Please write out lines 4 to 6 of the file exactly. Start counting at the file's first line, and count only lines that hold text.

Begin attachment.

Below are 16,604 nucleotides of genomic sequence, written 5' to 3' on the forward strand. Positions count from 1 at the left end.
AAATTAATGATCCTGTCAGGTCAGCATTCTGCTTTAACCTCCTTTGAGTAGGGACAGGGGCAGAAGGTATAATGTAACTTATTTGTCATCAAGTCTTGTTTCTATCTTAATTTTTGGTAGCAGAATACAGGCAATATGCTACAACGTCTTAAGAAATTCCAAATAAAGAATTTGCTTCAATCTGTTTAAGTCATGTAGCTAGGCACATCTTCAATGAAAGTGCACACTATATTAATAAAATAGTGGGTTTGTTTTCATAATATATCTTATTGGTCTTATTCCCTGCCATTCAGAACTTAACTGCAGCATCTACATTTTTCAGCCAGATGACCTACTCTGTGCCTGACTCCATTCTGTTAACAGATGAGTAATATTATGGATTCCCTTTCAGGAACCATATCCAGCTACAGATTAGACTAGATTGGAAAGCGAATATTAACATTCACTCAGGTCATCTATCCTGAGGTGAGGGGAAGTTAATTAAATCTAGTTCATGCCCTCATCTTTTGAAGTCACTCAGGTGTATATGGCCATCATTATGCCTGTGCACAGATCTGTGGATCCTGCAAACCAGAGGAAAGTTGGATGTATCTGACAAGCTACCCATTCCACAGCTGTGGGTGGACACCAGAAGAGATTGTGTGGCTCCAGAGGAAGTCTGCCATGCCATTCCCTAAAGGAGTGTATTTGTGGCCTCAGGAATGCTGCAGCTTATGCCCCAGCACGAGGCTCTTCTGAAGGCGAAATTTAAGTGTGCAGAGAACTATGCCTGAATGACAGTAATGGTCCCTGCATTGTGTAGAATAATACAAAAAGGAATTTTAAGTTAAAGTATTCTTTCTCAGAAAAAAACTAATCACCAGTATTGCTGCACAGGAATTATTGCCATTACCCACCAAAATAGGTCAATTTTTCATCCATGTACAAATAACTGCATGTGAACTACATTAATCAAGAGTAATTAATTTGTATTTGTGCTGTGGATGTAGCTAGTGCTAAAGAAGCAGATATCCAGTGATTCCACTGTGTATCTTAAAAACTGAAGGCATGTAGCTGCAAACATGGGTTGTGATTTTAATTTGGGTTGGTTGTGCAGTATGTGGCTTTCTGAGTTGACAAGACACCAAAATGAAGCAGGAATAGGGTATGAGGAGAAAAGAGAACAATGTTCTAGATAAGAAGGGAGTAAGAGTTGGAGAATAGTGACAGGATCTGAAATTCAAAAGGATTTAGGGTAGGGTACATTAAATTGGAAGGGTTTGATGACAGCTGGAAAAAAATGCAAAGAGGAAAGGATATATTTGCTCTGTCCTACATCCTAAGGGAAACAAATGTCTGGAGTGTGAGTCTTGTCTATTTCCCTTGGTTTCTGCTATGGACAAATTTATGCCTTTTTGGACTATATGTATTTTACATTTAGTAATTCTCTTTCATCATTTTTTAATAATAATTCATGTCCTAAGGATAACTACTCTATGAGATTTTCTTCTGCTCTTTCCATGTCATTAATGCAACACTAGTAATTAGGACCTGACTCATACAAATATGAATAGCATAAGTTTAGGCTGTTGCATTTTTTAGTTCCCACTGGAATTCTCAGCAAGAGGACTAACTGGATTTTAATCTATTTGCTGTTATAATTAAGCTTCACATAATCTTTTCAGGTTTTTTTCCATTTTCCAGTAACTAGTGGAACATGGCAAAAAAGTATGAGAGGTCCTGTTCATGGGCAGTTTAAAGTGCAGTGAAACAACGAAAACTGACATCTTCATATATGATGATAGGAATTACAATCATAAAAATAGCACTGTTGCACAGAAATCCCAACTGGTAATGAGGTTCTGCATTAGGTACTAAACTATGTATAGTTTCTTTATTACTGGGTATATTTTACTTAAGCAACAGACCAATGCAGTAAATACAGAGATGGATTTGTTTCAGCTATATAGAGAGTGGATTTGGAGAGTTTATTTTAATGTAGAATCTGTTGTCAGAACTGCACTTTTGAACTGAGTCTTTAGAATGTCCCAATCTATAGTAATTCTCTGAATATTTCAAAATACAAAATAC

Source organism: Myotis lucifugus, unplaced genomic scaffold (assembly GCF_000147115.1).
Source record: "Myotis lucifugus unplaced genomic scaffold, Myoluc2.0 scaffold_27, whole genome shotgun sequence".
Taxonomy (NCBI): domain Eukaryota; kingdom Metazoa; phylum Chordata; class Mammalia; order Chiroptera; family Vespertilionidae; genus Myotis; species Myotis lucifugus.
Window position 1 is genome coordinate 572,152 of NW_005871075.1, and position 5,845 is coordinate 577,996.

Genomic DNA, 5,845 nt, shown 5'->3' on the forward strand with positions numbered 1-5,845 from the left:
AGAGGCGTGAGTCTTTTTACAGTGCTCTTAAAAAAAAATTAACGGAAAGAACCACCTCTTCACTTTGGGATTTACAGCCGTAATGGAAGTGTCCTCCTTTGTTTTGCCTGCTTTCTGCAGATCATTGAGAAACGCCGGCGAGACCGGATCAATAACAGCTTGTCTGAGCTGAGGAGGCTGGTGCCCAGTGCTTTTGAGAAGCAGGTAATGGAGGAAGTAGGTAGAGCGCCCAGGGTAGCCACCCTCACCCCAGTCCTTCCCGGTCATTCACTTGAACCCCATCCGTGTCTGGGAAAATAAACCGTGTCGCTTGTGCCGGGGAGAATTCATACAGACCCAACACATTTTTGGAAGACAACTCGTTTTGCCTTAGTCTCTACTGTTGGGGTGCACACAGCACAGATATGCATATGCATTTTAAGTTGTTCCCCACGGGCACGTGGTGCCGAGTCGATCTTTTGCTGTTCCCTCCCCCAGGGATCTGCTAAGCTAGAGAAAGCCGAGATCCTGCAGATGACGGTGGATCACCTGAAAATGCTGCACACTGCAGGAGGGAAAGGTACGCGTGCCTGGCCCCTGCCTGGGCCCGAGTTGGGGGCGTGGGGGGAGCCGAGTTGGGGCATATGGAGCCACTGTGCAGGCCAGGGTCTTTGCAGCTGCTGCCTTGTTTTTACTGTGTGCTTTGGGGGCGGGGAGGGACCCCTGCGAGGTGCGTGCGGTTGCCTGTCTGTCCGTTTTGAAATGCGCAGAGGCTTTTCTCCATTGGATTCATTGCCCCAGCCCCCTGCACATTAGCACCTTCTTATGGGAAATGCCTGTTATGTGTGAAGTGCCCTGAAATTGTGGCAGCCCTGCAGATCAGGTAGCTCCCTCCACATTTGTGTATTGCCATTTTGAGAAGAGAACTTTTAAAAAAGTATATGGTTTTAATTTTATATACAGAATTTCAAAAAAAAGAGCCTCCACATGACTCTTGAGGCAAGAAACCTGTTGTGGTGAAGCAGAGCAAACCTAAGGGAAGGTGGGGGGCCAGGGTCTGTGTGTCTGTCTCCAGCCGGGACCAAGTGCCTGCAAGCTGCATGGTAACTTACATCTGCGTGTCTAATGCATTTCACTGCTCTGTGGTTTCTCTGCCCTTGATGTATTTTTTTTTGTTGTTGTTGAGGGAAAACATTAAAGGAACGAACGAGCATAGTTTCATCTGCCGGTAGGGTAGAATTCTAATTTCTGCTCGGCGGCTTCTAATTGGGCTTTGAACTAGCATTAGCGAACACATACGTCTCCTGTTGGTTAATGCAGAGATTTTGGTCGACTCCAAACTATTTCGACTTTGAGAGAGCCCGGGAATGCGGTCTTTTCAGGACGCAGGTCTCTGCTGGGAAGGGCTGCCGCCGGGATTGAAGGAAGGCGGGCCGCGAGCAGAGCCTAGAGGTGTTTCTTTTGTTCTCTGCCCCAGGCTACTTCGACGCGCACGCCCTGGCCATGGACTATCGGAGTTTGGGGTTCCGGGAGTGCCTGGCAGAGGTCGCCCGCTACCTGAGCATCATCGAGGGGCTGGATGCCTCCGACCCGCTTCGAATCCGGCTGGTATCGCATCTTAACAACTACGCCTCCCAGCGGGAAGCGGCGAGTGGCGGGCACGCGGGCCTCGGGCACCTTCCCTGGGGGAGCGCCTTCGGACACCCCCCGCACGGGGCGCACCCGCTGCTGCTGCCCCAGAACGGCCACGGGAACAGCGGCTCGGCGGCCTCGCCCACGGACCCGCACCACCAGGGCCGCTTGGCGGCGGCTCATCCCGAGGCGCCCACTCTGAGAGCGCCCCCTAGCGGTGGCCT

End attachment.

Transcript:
Source record: "Myotis lucifugus unplaced genomic scaffold, Myoluc2.0 scaffold_27, whole genome shotgun sequence".
Taxonomy (NCBI): domain Eukaryota; kingdom Metazoa; phylum Chordata; class Mammalia; order Chiroptera; family Vespertilionidae; genus Myotis; species Myotis lucifugus.
Window position 1 is genome coordinate 572,152 of NW_005871075.1, and position 5,845 is coordinate 577,996.